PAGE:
6. I actually stumbled across this one at my local library. I remember it being good but I’ve forgotten so much about it I think I’m due for a rewatch.

    I have no real idea what the next one is but your reaction makes me think it’s Love Hina related lol.

  7. The only way that ending could have been funnier is if the package was hand-delivered by Spoony, Doug, or JesuOtaku.

  8. that ending music…..I think……can it be?

  9. Just finished Tokyo Godfathers! I was expecting it to be bittersweet, but it was so darn heartwarming! XD

  10. Tokyo Godfathers is friggin awesome! Fantastic remake of 3 Godfathers that is actually better than the original and that movie was great 🙂

  11. As you mentioned about the whole dub and sub thing you cant really judge the perfromance fully if you dont know the language itself. This also bugs me about dub haters who say they put no emotion in dubs but say subs do when themselves dont speak the language or know the language.

  12. I’m realy surprised to know that this movie isn’t dub in english. I was curious to know how they sound.

  13. I personally prefer dubs. I feel I absorb more from a series when I hear what is going on. As someone who does get sensory overload, dub makes it easier to focus. I also like to have a show playing while I draw in Photoshop, however doing this with sub shows is very very difficult.

    I know some people are purely subs. I do understand why people would prefer the Japanese voice cast over something that sounds like it was recorded in someone’s basement…however some sub purest seem to overreact to the whole thing. Disney has a great voice cast when it comes to dubbing the Miyazaki films but I ran across people who won’t even attempt to watch the English version of the films. What bugs me even more are those who watch shows like Power Puff Girls or My Little Pony in Japanese with subs and say things like “it is so much better.”

  14. So based on that bit at the end where you can’t figure out why its set in Christmas, I guess you missed the point (which was pointed out a lot less subtlety in the clip you showed your friends) that the three bums are “Magi” and the abandoned baby is “Jesus.”

    Its a lot harder to have a Magi/Baby Jesus-esque story if you set it in the summer. I know its not a retelling or anything of the like, but its pretty clear that those are the characters.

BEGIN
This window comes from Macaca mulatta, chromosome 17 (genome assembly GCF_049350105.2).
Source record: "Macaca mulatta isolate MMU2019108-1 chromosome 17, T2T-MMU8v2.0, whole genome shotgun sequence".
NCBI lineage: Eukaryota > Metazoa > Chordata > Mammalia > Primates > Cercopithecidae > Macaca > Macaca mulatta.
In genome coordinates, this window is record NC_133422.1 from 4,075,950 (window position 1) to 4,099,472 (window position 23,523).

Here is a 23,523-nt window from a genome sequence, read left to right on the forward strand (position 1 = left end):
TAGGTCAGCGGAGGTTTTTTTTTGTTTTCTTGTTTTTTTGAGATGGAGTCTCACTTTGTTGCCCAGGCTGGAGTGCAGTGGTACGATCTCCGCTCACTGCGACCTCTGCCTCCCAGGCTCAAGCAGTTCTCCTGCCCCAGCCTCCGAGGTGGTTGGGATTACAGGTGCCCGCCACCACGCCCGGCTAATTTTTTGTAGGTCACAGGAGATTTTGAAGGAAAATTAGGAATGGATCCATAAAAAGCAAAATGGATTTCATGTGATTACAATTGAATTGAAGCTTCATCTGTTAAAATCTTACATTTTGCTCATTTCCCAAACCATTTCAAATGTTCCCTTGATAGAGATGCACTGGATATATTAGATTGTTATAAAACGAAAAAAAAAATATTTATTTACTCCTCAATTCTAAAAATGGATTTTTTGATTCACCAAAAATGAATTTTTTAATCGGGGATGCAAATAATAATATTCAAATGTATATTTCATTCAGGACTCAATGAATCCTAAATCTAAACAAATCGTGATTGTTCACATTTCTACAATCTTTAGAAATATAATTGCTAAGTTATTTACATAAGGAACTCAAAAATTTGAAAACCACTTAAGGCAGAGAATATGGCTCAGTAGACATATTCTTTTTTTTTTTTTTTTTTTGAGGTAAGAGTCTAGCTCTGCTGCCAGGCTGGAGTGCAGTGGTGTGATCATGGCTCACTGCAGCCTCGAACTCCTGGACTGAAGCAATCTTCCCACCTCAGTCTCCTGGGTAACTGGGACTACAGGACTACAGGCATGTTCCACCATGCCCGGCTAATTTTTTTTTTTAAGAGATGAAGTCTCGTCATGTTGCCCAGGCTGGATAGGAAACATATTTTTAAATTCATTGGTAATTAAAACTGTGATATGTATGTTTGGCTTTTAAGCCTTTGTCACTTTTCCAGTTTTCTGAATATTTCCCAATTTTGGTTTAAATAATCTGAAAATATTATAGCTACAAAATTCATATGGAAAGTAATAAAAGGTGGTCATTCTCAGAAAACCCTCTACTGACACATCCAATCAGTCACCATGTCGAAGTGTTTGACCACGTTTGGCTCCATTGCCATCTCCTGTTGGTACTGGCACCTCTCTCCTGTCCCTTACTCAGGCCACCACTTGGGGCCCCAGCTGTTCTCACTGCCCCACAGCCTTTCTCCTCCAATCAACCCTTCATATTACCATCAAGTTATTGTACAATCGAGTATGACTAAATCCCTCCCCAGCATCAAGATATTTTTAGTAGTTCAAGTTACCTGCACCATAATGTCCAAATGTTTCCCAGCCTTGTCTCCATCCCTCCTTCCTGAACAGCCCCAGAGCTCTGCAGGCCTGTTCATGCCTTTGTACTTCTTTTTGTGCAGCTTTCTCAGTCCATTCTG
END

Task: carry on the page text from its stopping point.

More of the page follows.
• Heh, you made the point I was going to make as to why this is a Christmas-exclusive movie! Sure, the timeline is cut off before Epiphany (the 12th day of Christmas, when the Magi presented their gifts to the infant Jesus), but taking it to New Years (which is the Octave of Christmas, and the celebration of Mary as Mother) makes sense within the story being told, wherein the focus is on rebirth/renewal and connection. While I hesitate to ascribe Christian eschatology to the director and writer, it seems like the parties involved knew more about what was involved in the Christmas holiday than the general Japanese populace, and made free use of the symbolism and mythology (emphasizing more of the Japanese secular uses thereof).

      I say this as someone who’s lived in Japan and who has both Japanese Catholic and Buddhist relatives. 😀

  15. Tokyo Godfathers, looks like a fine flick to watch around the holidays. Now to wait until we find out what in the name of all that’s sacred Mark sent you. WHAT IS IT? WHAT IN THE NAME OF HELL IS THAT THING?! Is it a Yaoi, a Shonen, a other copy of Violence Jack, Evangelion 1.11, a copy of the Love Hina series? WHAT IS IT?! Can’t wait until next time. MERRY CHRISTMAS LUNCHBOX!

  16. Translation explanation time:
    The insult that sets Hana off is “kusojiji”, which literally means “shitty old man”
    She mentions she wants to be called “kusobaba,” which means “shitty old woman”
    …or actually she doesn’t care what she’s called as long as she’s not called anything masculine.

    This Japanese lesson brought to you by someone who has spent waaaay to much time studying it.

  17. I’m going to be disappointed if it’s not Boku no Pico.

  18. I was introduced to “Tokyo Godfathers” from Suede when he talked about it one Christmas, and when I watched it, I fell in love. It was my first time being exposed to Satoshi Kon, which was probably a good way to get into his works since I wasn’t yet used to getting mindscrewed. Thus far, “Tokyo Godfathers” is the only Satoshi Kon movie I own mainly because I just haven’t run into the other films yet (I’m still kicking myself for not snatching “Paranoia Agent” when I saw it mainly because I didn’t have the money). And since you explained why it is his films are different from other Japanese anime in terms of feel and cinematography, it totally makes a lot of sense now why it is everything of his are easy to get into and why they felt so natural to me while still being of Japanese origin. Considering that “Tokyo Godfathers” is basically based off of the silent film “The Three Godfathers”, it’s more obvious where his influences came from. I’ll have to go through my copy of “Satoshi Kon: The Illusionist” again and see if him being influenced from Western films is ever mentioned.